Mental and physical activities delay cognitive decline in older persons with dementia

Sheung-Tak CHENG, Pizza K. CHOW, You-Qiang SONG, Edwin C. S. YU, Alfred C.M. CHAN, Tatia M.C. LEE, John H. M. LAM

Research output: Journal PublicationsJournal Article (refereed)

110 Citations (Scopus)

Abstract

Objectives: To examine the effects of cognitive stimulation (mahjong) and physical exercise (tai chi [TC]) on cognitive performance in persons with dementia. Design: Cluster-randomized open-label controlled design. Setting: Nursing homes. Participants: One hundred ten residents, most of whom were cholinesterase-inhibitor naive. Inclusion criteria were Mini-Mental State Examination (MMSE) = 10-24 and suffering from at least very mild dementia (Clinical Dementia Rating >= 0.5). Exclusion criteria were being bedbound, audio/visual impairment, regular activity participation before study, or contraindications for physical or group activities. Interventions: Homes were randomized into three conditions (mahjong, TC, and simple handicrafts [control]). Activities were conducted three times weekly for 12 weeks. Measurements: Primary outcome was MMSE. Secondary outcomes were immediate/delayed recall, categorical fluency, and digit span. Various biological risk factors, including apolipoprotein E epsilon 4 allele, were included as covariates. Measures were collected at 0 (baseline), 3 (posttreatment), 6, and 9 months. Results: Intent-to-treat analyses were performed using mixed-effects regression. Mahjong's effect varied by time for MMSE, delayed recall, and forward digit span. TC had similar effects but not for delayed recall. The typical pattern was that control participants deteriorated while mahjong and TC participants maintained their abilities over time, leading to enlarged treatment effects as time progressed. By 9 months, mahjong and TC differed from control by 4.5 points (95% confidence interval: 2.0-6.9; d = 0.48) and 3.7 points (95% confidence interval: 1.4-6.0; d = 0.40), respectively, on MMSE. No treatment effects were observed for immediate recall and backward digit span. Conclusions: Mahjong and TC can preserve functioning or delay decline in certain cognitive domains, even in those with significant cognitive impairment.
Original languageEnglish
Pages (from-to)63-74
Number of pages12
JournalAmerican Journal of Geriatric Psychiatry
Volume22
Issue number1
Early online date6 Feb 2013
DOIs
Publication statusPublished - 1 Jan 2014

Fingerprint

Tai Ji
Dementia
Short-Term Memory
Confidence Intervals
Apolipoprotein E4
Aptitude
Vision Disorders
Cholinesterase Inhibitors
Biological Factors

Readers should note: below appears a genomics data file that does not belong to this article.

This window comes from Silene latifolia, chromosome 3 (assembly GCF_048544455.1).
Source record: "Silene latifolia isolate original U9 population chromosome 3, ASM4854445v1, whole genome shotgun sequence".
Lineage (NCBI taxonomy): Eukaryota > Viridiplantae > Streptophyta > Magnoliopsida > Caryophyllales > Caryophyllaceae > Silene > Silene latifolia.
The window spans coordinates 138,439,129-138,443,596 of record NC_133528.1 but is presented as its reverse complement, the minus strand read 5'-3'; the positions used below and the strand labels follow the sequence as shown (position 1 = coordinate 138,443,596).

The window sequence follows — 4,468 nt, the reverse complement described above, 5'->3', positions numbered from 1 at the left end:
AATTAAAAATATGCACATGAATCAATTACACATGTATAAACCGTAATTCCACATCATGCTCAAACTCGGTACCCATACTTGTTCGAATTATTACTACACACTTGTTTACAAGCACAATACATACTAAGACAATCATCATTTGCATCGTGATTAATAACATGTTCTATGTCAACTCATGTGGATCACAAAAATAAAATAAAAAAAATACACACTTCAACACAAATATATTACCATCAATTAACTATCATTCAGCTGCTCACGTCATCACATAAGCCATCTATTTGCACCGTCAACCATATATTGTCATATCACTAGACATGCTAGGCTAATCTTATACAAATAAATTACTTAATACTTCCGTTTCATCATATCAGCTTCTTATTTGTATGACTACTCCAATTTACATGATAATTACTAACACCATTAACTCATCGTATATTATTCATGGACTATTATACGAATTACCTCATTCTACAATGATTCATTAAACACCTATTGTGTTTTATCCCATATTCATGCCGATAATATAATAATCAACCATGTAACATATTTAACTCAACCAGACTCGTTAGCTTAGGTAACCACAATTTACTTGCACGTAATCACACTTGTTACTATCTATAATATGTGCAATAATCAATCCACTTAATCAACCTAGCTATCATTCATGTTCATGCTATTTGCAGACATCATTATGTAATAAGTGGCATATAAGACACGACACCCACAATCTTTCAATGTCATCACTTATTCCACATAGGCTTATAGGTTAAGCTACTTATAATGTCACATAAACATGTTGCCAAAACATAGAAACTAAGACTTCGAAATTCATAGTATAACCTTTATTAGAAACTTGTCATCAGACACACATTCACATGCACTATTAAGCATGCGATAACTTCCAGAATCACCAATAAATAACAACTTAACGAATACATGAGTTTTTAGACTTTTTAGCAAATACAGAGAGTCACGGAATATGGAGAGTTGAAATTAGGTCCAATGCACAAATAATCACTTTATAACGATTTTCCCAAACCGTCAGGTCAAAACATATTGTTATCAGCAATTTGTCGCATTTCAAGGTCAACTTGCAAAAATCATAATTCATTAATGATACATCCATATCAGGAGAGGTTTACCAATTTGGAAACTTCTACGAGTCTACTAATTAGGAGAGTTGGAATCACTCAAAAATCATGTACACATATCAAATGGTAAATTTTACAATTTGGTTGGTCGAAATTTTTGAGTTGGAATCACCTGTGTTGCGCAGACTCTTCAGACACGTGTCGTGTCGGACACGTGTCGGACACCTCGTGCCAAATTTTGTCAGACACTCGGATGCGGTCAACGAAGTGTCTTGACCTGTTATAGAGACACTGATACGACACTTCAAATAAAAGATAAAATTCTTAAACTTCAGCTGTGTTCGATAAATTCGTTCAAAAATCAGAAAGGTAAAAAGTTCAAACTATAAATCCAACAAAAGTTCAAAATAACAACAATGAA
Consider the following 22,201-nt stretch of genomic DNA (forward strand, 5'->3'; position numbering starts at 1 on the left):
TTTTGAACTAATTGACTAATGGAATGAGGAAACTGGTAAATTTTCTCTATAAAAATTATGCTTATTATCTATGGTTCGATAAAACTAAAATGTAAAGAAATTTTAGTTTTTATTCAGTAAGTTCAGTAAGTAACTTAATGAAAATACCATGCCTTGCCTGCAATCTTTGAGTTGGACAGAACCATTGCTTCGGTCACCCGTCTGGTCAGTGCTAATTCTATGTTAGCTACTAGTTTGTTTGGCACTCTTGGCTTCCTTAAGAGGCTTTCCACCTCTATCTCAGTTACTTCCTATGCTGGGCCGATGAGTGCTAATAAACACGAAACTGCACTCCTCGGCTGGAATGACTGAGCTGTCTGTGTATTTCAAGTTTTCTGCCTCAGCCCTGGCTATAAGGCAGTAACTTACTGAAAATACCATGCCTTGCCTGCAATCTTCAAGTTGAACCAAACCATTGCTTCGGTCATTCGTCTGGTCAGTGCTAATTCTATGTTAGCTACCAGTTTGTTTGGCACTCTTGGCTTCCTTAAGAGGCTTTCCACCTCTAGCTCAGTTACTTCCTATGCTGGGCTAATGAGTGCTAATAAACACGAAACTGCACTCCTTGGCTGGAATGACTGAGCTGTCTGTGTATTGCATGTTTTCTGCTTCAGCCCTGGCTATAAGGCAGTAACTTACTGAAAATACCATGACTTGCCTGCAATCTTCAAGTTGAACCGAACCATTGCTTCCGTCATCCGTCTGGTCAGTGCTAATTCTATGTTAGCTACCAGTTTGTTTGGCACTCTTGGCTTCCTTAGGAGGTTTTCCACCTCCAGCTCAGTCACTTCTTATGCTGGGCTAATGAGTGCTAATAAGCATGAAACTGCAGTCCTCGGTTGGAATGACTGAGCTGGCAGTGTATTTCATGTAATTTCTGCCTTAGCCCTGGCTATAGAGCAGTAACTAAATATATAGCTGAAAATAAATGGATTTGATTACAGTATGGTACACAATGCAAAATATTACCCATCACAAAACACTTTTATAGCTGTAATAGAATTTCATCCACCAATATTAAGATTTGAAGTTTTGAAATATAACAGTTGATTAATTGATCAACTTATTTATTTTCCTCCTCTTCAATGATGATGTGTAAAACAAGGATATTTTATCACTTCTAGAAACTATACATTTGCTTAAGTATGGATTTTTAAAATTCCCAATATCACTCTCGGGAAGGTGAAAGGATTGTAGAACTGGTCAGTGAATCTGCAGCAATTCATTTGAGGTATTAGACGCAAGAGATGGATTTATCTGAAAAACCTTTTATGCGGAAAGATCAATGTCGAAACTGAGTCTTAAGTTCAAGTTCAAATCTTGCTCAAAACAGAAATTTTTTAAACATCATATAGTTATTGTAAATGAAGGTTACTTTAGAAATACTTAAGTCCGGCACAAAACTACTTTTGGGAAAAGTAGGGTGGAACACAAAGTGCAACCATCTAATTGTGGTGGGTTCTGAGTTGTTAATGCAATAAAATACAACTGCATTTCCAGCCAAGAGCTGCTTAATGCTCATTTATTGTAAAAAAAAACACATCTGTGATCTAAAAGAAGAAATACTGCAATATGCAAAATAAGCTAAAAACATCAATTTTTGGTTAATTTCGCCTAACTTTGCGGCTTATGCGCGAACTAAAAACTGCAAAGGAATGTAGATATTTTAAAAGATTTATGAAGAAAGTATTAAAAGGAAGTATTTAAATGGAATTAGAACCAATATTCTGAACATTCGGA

Nursing Homes
Cognitive Dysfunction
Alleles
Exercise
Therapeutics

Keywords

  • Cognitive decline
  • dementia
  • leisure activities
  • cluster-randomized controlled trial

Cite this

CHENG, Sheung-Tak ; CHOW, Pizza K. ; SONG, You-Qiang ; YU, Edwin C. S. ; CHAN, Alfred C.M. ; LEE, Tatia M.C. ; LAM, John H. M. . / Mental and physical activities delay cognitive decline in older persons with dementia. In: American Journal of Geriatric Psychiatry. 2014 ; Vol. 22, No. 1. pp. 63-74.
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title = "Mental and physical activities delay cognitive decline in older persons with dementia",
abstract = "Objectives: To examine the effects of cognitive stimulation (mahjong) and physical exercise (tai chi [TC]) on cognitive performance in persons with dementia. Design: Cluster-randomized open-label controlled design. Setting: Nursing homes. Participants: One hundred ten residents, most of whom were cholinesterase-inhibitor naive. Inclusion criteria were Mini-Mental State Examination (MMSE) = 10-24 and suffering from at least very mild dementia (Clinical Dementia Rating >= 0.5). Exclusion criteria were being bedbound, audio/visual impairment, regular activity participation before study, or contraindications for physical or group activities. Interventions: Homes were randomized into three conditions (mahjong, TC, and simple handicrafts [control]). Activities were conducted three times weekly for 12 weeks. Measurements: Primary outcome was MMSE. Secondary outcomes were immediate/delayed recall, categorical fluency, and digit span. Various biological risk factors, including apolipoprotein E epsilon 4 allele, were included as covariates. Measures were collected at 0 (baseline), 3 (posttreatment), 6, and 9 months. Results: Intent-to-treat analyses were performed using mixed-effects regression. Mahjong's effect varied by time for MMSE, delayed recall, and forward digit span. TC had similar effects but not for delayed recall. The typical pattern was that control participants deteriorated while mahjong and TC participants maintained their abilities over time, leading to enlarged treatment effects as time progressed. By 9 months, mahjong and TC differed from control by 4.5 points (95{\%} confidence interval: 2.0-6.9; d = 0.48) and 3.7 points (95{\%} confidence interval: 1.4-6.0; d = 0.40), respectively, on MMSE. No treatment effects were observed for immediate recall and backward digit span. Conclusions: Mahjong and TC can preserve functioning or delay decline in certain cognitive domains, even in those with significant cognitive impairment.",